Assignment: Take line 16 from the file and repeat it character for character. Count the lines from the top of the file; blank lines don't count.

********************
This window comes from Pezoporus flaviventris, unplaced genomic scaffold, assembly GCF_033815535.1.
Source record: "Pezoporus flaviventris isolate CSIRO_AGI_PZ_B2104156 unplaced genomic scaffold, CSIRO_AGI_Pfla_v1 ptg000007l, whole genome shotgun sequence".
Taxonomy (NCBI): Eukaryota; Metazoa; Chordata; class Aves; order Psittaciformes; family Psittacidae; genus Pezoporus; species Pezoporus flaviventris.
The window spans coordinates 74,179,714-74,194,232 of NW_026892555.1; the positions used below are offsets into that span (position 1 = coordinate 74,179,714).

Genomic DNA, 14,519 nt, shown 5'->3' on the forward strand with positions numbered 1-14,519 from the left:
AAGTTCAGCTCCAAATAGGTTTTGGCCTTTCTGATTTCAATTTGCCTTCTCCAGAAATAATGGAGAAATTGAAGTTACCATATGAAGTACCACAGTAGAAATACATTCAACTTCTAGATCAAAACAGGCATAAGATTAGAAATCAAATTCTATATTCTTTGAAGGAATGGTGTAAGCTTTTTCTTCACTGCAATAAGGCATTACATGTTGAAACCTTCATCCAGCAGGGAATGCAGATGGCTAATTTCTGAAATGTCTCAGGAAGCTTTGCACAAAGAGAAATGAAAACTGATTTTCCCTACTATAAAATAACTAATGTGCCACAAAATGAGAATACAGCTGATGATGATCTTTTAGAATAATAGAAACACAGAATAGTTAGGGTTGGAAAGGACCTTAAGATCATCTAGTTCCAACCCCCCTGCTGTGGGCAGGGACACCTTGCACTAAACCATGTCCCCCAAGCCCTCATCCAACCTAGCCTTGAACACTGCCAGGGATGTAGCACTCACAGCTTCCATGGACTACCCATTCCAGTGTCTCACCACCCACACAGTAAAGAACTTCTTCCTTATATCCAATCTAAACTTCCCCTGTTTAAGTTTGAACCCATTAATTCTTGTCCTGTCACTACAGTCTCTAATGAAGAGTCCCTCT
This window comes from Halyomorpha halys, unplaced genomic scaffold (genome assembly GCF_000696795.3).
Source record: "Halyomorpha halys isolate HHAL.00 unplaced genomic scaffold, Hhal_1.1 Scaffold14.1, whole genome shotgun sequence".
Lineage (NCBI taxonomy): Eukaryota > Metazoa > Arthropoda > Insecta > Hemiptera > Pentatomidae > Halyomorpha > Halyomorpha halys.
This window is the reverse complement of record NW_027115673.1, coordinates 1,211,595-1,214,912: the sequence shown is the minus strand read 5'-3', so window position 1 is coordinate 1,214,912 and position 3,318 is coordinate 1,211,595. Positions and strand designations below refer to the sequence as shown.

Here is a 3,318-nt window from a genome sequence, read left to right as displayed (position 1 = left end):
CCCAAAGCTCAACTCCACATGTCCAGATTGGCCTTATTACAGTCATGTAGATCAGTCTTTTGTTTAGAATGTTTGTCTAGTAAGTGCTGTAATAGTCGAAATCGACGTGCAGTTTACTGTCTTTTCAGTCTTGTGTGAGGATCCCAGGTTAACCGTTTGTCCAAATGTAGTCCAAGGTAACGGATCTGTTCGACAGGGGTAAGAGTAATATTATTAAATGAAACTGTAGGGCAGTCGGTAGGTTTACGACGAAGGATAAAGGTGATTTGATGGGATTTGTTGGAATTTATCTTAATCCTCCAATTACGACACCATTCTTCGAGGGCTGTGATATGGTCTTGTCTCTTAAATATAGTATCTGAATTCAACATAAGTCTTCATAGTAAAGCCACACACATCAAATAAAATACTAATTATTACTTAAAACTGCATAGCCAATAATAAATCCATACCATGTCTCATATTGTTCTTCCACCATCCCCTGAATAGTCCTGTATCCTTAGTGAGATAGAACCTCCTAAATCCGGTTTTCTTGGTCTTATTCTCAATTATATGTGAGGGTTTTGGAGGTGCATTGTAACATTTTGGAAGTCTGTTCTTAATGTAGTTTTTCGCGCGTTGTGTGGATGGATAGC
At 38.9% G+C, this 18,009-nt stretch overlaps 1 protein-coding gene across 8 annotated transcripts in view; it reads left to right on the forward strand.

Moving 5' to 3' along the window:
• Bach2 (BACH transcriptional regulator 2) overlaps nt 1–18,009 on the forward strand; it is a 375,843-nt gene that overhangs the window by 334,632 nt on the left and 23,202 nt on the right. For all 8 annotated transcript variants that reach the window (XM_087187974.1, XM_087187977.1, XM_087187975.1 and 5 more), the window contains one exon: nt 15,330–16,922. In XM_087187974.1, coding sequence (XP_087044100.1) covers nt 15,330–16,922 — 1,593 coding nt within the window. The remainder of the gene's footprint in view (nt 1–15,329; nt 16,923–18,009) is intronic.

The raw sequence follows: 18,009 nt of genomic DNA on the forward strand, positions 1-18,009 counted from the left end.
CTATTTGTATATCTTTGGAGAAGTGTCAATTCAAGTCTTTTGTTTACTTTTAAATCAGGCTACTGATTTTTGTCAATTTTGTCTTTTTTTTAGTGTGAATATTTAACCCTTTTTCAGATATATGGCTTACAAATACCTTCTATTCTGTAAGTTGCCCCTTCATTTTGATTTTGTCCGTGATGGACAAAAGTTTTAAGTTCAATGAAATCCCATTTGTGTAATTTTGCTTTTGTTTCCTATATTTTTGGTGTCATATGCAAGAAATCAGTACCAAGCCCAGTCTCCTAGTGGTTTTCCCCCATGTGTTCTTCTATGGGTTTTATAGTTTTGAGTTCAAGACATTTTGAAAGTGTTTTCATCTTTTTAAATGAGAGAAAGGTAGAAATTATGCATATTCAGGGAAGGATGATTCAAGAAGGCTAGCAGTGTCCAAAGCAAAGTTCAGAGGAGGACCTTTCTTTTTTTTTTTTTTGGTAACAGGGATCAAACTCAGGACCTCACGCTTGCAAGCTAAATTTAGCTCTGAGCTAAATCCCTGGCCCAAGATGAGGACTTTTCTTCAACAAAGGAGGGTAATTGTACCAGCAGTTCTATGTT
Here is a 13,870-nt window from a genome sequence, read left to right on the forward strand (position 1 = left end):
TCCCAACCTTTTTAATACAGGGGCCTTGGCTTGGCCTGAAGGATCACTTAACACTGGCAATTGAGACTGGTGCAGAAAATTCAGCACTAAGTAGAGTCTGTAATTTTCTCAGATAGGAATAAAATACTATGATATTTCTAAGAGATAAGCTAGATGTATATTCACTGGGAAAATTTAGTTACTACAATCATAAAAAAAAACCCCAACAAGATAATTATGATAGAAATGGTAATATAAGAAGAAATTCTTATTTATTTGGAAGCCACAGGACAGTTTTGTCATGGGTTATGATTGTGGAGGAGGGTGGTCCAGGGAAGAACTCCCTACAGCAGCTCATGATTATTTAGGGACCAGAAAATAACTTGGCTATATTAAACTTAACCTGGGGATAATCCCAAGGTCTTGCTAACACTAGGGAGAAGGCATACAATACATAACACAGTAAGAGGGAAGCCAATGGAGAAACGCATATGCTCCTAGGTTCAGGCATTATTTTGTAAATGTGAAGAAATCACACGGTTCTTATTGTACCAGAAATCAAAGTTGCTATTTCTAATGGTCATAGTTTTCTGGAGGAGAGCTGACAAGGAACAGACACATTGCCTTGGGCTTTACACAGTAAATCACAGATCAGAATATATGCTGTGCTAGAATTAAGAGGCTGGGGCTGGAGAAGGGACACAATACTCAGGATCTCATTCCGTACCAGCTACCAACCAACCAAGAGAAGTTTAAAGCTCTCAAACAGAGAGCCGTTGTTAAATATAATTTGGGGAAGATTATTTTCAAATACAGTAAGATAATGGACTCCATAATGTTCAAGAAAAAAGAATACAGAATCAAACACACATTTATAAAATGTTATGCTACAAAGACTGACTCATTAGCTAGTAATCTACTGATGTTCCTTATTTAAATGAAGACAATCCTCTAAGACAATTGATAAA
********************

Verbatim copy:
The raw sequence follows: 18,009 nt of genomic DNA on the forward strand, positions 1-18,009 counted from the left end.